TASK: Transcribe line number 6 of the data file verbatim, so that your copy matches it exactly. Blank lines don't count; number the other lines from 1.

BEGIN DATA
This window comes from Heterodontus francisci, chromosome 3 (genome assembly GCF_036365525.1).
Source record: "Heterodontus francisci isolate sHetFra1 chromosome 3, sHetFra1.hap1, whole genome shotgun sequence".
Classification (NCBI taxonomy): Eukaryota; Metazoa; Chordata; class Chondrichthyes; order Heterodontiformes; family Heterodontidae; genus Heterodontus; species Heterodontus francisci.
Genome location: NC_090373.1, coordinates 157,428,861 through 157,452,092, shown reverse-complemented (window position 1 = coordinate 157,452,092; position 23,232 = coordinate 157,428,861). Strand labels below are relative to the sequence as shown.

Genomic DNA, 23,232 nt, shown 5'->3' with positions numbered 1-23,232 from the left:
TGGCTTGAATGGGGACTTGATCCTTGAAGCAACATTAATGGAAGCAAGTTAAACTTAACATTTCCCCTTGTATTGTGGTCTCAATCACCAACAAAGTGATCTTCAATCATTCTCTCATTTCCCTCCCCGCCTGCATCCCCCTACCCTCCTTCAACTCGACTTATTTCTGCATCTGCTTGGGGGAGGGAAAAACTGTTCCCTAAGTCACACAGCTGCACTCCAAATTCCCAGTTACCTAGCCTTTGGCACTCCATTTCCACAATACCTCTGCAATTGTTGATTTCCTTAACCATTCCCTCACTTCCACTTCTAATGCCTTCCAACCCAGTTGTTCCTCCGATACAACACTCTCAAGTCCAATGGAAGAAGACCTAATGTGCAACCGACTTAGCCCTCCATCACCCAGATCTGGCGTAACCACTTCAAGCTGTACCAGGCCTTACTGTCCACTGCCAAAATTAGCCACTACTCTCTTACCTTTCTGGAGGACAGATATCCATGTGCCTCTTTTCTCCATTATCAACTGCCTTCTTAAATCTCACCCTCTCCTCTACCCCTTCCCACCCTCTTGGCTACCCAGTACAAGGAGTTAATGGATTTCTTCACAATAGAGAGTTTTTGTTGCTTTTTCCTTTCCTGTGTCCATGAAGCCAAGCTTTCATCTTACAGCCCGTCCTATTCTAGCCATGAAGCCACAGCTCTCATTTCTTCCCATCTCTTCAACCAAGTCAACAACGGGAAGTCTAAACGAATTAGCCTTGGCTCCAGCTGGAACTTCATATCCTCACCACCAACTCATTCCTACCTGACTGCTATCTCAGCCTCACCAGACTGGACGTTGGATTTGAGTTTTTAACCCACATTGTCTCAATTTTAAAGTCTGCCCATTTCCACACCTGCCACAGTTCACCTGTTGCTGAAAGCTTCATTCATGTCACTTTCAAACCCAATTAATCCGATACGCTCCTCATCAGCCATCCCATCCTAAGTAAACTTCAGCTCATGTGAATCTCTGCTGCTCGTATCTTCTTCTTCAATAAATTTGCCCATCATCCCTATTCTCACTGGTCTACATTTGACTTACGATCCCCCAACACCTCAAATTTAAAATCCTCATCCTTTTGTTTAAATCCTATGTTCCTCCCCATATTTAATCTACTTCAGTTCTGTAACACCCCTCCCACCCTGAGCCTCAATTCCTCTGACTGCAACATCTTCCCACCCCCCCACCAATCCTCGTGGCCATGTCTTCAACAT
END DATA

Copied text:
TGGCTTGAATGGGGACTTGATCCTTGAAGCAACATTAATGGAAGCAAGTTAAACTTAACATTTCCCCTTGTATTGTGGTCTCAATCACCAACAAAGTGATCTTCAATCATTCTCTCATTTCCCTCCCCGCCTGCATCCCCCTACCCTCCTTCAACTCGACTTATTTCTGCATCTGCTTGGGGGAGGGAAAAACTGTTCCCTAAGTCACACAGCTGCACTCCAAATTCCCAGTTACCTAGCCTTTGGCACTCCATTTCCACAATACCTCTGCAATTGTTGATTTCCTTAACCATTCCCTCACTTCCACTTCTAATGCCTTCCAACCCAGTTGTTCCTCCGATACAACACTCTCAAGTCCAATGGAAGAAGACCTAATGTGCAACCGACTTAGCCCTCCATCACCCAGATCTGGCGTAACCACTTCAAGCTGTACCAGGCCTTACTGTCCACTGCCAAAATTAGCCACTACTCTCTTACCTTTCTGGAGGACAGATATCCATGTGCCTCTTTTCTCCATTATCAACTGCCTTCTTAAATCTCACCCTCTCCTCTACCCCTTCCCACCCTCTTGGCTACCCAGTACAAGGAGTTAATGGATTTCTTCACAATAGAGAGTTTTTGTTGCTTTTTCCTTTCCTGTGTCCATGAAGCCAAGCTTTCATCTTACAGCCCGTCCTATTCTAGCCATGAAGCCACAGCTCTCATTTCTTCCCATCTCTTCAACCAAGTCAACAACGGGAAGTCTAAACGAATTAGCCTTGGCTCCAGCTGGAACTTCATATCCTCACCACCAACTCATTCCTACCTGACTGCTATCTCAGCCTCACCAGACTGGACGTTGGATTTGAGTTTTTAACCCACATTGTCTCAATTTTAAAGTCTGCCCATTTCCACACCTGCCACAGTTCACCTGTTGCTGAAAGCTTCATTCATGTCACTTTCAAACCCAATTAATCCGATACGCTCCTCATCAGCCATCCCATCCTAAGTAAACTTCAGCTCATGTGAATCTCTGCTGCTCGTATCTTCTTCTTCAATAAATTTGCCCATCATCCCTATTCTCACTGGTCTACATTTGACTTACGATCCCCCAACACCTCAAATTTAAAATCCTCATCCTTTTGTTTAAATCCTATGTTCCTCCCCATATTTAATCTACTTCAGTTCTGTAACACCCCTCCCACCCTGAGCCTCAATTCCTCTGACTGCAACATCTTCCCACCCCCCCACCAATCCTCGTGGCCATGTCTTCAACAT